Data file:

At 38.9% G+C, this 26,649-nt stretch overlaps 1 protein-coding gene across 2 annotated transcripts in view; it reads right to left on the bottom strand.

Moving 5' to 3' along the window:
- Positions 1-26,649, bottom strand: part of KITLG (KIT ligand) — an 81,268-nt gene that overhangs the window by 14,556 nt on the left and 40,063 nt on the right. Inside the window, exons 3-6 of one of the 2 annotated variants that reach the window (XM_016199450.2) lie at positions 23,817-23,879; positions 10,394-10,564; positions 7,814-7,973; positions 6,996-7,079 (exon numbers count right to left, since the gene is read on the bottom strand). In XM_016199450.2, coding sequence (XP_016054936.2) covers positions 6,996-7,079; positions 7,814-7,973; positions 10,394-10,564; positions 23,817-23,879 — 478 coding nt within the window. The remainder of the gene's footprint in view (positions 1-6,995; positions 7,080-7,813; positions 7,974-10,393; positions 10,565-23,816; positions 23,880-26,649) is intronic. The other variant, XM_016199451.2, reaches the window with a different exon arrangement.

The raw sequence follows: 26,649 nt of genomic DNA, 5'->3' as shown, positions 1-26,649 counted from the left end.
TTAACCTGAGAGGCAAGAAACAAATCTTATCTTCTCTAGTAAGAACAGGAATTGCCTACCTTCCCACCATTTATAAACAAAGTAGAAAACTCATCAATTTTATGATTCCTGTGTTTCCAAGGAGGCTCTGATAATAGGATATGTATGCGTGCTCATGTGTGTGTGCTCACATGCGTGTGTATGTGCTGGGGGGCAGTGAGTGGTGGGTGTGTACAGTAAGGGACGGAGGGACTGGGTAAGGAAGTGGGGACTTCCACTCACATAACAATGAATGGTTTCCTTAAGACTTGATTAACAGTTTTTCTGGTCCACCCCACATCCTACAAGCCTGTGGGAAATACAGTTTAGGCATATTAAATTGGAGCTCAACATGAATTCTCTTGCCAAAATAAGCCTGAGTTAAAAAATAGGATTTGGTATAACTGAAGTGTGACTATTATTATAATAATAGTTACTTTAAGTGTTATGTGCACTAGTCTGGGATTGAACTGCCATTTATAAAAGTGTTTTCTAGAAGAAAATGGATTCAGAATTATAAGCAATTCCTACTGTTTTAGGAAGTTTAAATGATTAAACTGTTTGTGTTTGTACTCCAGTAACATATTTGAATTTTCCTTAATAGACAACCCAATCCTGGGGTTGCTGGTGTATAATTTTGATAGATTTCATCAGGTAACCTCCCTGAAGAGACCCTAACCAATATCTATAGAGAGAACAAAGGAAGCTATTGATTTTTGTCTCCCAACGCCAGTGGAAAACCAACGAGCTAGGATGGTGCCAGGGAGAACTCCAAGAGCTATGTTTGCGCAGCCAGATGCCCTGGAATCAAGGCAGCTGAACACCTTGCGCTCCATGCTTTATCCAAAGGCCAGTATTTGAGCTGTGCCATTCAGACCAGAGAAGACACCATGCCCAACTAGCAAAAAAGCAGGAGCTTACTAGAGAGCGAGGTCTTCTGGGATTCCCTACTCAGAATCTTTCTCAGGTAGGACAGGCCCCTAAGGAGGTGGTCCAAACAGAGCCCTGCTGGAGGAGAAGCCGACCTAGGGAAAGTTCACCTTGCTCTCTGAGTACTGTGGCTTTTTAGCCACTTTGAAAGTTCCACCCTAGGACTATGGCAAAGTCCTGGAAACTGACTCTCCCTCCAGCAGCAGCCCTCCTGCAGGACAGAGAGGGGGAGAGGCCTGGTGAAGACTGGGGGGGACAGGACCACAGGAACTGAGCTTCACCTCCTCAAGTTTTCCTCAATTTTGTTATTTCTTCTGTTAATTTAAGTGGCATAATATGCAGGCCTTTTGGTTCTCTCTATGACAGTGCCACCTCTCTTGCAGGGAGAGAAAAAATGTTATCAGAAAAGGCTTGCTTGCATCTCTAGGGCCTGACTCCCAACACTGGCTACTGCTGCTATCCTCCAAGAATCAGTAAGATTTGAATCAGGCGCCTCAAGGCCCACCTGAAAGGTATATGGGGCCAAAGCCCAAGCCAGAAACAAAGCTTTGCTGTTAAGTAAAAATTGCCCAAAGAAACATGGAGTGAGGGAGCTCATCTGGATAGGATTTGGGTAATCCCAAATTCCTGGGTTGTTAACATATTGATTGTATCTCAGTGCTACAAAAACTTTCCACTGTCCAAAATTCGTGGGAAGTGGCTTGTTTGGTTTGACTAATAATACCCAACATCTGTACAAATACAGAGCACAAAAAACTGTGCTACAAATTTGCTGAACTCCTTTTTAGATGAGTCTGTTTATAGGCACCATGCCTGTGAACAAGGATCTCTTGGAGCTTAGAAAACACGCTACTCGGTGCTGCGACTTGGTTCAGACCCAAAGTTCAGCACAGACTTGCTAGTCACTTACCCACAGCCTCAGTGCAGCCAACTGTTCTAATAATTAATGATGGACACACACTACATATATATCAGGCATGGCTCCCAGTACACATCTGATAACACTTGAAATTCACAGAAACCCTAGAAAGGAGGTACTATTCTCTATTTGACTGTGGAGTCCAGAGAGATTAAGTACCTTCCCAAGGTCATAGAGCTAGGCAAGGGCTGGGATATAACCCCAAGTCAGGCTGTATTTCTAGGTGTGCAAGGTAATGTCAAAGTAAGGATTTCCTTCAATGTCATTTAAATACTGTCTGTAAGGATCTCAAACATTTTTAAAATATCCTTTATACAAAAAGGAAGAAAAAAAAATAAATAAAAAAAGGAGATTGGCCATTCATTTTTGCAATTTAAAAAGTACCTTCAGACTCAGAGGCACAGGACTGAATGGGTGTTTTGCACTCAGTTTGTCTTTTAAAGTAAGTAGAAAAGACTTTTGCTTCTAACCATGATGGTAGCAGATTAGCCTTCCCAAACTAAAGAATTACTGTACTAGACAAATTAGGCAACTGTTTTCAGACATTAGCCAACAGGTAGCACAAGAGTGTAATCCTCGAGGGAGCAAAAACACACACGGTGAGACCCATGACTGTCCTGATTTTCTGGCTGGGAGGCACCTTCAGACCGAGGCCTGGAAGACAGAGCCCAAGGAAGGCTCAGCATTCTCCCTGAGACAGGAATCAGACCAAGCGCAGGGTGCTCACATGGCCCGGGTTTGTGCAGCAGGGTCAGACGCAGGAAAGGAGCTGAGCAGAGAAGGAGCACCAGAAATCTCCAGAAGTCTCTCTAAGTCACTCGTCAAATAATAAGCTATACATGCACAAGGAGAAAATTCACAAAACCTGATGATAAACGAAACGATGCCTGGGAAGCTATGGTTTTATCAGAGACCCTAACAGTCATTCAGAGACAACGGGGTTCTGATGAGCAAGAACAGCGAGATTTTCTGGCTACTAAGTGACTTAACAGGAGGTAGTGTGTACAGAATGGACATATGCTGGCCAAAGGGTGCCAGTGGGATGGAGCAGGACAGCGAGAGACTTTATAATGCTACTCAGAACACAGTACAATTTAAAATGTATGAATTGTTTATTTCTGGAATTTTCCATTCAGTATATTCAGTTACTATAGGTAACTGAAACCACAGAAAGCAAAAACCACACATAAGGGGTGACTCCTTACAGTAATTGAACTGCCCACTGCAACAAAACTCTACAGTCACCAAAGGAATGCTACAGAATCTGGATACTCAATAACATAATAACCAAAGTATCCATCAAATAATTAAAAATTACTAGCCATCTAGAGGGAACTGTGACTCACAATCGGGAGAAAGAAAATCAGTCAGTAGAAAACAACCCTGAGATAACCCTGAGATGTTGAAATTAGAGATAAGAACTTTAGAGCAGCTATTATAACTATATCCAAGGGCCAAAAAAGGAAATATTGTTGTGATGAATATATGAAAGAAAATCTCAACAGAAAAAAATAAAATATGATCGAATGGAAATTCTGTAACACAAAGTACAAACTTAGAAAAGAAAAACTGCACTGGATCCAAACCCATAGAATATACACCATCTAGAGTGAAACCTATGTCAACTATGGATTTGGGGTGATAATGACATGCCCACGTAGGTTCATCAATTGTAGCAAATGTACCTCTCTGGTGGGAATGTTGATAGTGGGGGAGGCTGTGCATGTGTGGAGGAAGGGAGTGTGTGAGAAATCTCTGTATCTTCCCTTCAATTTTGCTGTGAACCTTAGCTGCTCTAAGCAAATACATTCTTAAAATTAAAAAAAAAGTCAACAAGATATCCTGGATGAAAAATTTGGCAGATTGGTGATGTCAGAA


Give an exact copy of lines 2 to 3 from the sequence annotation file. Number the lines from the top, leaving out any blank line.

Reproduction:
Moving 5' to 3' along the window:
- Positions 1-26,649, bottom strand: part of KITLG (KIT ligand) — an 81,268-nt gene that overhangs the window by 14,556 nt on the left and 40,063 nt on the right. Inside the window, exons 3-6 of one of the 2 annotated variants that reach the window (XM_016199450.2) lie at positions 23,817-23,879; positions 10,394-10,564; positions 7,814-7,973; positions 6,996-7,079 (exon numbers count right to left, since the gene is read on the bottom strand). In XM_016199450.2, coding sequence (XP_016054936.2) covers positions 6,996-7,079; positions 7,814-7,973; positions 10,394-10,564; positions 23,817-23,879 — 478 coding nt within the window. The remainder of the gene's footprint in view (positions 1-6,995; positions 7,080-7,813; positions 7,974-10,393; positions 10,565-23,816; positions 23,880-26,649) is intronic. The other variant, XM_016199451.2, reaches the window with a different exon arrangement.